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Packers' energy wasn't the issue

Sharp, detail-oriented football doesn't come from emotion alone


GREEN BAY – At first blush, Mike McCarthy felt the Packers were lacking energy in Sunday's loss to the Colts, and he told his players so right after the game.

Upon reviewing the film, he amended that assessment Monday, believing the 31-26 home defeat was more about lapses in key situations than any absence of fire in his team.

"I thought there was good energy," McCarthy said in his Monday press conference. "But there's moments in that game where we're not detailed, we're not sharp, and it factored in the outcome."

Many of those moments came on third down, as the Colts converted seven of 14 opportunities while the Packers were just four of 12. It was the offense's worst game of the season on the money down and the defense's second-worst.

The Colts cashed in a third-and-5 in the red zone in the first quarter that led to a touchdown. They moved the chains on third-and-9, backed up on their own 5-yard line late in the second quarter, to jump-start a 96-yard TD drive. They also converted a pair of third downs on the final drive to run out the clock.

Meanwhile, the Packers were against the chains more often than not. Only three times did Green Bay need three or fewer yards to convert on third down. Eight times, the Packers needed eight or more.

"We had too many third-and-longs," McCarthy said. "Third down was a pretty good swing for the Colts as opposed to us."

It wasn't just about third down, though, not when the defense surrendered two rushing TDs for the first time since Week 8 last year, the offense failed to get any points on a drive that started at the Indy 29-yard line, and the kickoff coverage unit allowed 160 yards on two returns.

"Ball placement was poor, lane integrity was poor," McCarthy said of the game-opening 99-yard score. "He wasn't even touched."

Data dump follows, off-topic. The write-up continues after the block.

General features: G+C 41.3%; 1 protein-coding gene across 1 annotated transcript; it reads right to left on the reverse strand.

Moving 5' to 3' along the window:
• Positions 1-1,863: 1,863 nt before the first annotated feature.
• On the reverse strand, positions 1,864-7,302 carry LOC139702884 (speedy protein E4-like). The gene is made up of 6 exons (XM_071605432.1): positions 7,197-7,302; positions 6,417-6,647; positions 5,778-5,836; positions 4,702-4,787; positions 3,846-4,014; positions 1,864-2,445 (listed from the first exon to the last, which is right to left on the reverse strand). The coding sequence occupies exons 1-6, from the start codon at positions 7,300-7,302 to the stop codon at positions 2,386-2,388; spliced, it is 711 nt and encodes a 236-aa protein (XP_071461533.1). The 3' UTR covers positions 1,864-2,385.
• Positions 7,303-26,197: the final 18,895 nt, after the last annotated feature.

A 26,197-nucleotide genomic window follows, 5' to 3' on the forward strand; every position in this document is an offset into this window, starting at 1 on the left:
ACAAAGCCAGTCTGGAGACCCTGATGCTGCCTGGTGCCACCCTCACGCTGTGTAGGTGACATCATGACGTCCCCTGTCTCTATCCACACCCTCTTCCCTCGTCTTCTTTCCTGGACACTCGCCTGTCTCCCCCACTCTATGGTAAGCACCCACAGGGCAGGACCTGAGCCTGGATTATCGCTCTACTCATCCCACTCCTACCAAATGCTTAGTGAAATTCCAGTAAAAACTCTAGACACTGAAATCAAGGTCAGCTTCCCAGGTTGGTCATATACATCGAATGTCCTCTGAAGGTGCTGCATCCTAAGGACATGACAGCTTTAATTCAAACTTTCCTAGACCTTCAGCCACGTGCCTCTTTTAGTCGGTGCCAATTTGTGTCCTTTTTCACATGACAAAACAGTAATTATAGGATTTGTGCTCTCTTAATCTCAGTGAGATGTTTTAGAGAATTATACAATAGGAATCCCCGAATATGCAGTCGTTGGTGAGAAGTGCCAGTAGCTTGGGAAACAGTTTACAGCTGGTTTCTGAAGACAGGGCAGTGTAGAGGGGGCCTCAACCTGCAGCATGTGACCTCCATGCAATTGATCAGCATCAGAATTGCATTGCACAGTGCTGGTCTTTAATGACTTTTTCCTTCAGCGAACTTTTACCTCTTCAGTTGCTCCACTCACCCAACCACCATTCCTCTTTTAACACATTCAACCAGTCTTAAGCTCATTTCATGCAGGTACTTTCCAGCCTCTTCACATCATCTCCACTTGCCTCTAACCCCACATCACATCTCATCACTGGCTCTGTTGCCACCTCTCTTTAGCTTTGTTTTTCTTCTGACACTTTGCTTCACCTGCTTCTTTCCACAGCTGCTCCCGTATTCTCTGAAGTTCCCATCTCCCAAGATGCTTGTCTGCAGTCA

Implicit in McCarthy's changed tone on Monday is that pep talks and loud voices to crank up the energy can't be solely relied upon to produce more detailed, sharp football.

More focused play is required. If additional emotional intensity goes along with it, all the better, but getting more fired up isn't the cure-all.

"We were not clean in a number of different situations, and they took advantage of it," McCarthy said.

The Colts played a lot of man-to-man coverage, spied QB Aaron Rodgers regularly, and the Packers squandered some big-play opportunities.

One play after Rodgers led Jordy Nelson too far on a deep shot downfield, he placed another long one perfectly over Jeff Janis' shoulder, but Janis couldn't come down with it.

McCarthy said Janis has improved "leaps and bounds" at tracking deep balls since last year, but he didn't carry it over to that play.

"It's a well-thrown ball," McCarthy said. "He ran a great route, and he's got to catch the ball."

Receiver Randall Cobb's hamstring appeared to come out of the game no worse for wear after his limited work, and McCarthy acknowledged the running game was hampered by Ty Montgomery being on a rep count coming off his illness.

Montgomery rushed seven times for 53 yards and caught three passes for 38 more. At 9.1 yards per touch, he's a player who almost certainly would have gotten the ball more had he been cleared to take more snaps. The plan this week will be to see if James Starks (knee) can crank up his practice workload as well.

Where Clay Matthews stands is uncertain, though. The defense struggled to get to the quarterback without Matthews for the second straight week, recording just two sacks in 40-plus drop-backs by Andrew Luck.

Matthews all but vowed to play last week, but McCarthy said he had a setback with his hamstring injury on Friday and had to be rested again.

McCarthy believes the pass rush is "not that far away," but better results are needed.

"At adverse moments in the game, we have to sharpen things up," McCarthy said.

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